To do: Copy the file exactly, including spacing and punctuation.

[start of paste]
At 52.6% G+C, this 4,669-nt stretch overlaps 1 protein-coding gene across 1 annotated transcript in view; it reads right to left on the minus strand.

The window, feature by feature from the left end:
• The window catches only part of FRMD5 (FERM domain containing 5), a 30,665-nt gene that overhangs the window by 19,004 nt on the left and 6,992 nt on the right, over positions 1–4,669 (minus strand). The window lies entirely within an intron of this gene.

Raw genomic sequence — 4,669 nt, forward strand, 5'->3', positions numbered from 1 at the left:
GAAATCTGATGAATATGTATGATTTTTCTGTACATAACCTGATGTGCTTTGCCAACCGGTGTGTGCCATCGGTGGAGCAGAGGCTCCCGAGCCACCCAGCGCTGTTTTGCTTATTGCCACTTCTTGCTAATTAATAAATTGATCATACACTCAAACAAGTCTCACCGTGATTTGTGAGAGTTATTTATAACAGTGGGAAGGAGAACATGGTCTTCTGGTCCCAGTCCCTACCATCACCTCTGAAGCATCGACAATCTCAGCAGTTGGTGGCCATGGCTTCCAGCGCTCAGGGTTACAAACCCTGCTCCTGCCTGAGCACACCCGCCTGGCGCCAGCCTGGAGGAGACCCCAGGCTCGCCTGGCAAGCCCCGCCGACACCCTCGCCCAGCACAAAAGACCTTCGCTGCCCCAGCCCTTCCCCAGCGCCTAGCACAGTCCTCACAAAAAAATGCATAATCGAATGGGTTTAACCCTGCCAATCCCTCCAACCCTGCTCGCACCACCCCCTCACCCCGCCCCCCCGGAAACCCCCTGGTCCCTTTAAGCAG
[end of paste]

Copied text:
At 52.6% G+C, this 4,669-nt stretch overlaps 1 protein-coding gene across 1 annotated transcript in view; it reads right to left on the minus strand.

The window, feature by feature from the left end:
• The window catches only part of FRMD5 (FERM domain containing 5), a 30,665-nt gene that overhangs the window by 19,004 nt on the left and 6,992 nt on the right, over positions 1–4,669 (minus strand). The window lies entirely within an intron of this gene.

Raw genomic sequence — 4,669 nt, forward strand, 5'->3', positions numbered from 1 at the left:
GAAATCTGATGAATATGTATGATTTTTCTGTACATAACCTGATGTGCTTTGCCAACCGGTGTGTGCCATCGGTGGAGCAGAGGCTCCCGAGCCACCCAGCGCTGTTTTGCTTATTGCCACTTCTTGCTAATTAATAAATTGATCATACACTCAAACAAGTCTCACCGTGATTTGTGAGAGTTATTTATAACAGTGGGAAGGAGAACATGGTCTTCTGGTCCCAGTCCCTACCATCACCTCTGAAGCATCGACAATCTCAGCAGTTGGTGGCCATGGCTTCCAGCGCTCAGGGTTACAAACCCTGCTCCTGCCTGAGCACACCCGCCTGGCGCCAGCCTGGAGGAGACCCCAGGCTCGCCTGGCAAGCCCCGCCGACACCCTCGCCCAGCACAAAAGACCTTCGCTGCCCCAGCCCTTCCCCAGCGCCTAGCACAGTCCTCACAAAAAAATGCATAATCGAATGGGTTTAACCCTGCCAATCCCTCCAACCCTGCTCGCACCACCCCCTCACCCCGCCCCCCCGGAAACCCCCTGGTCCCTTTAAGCAG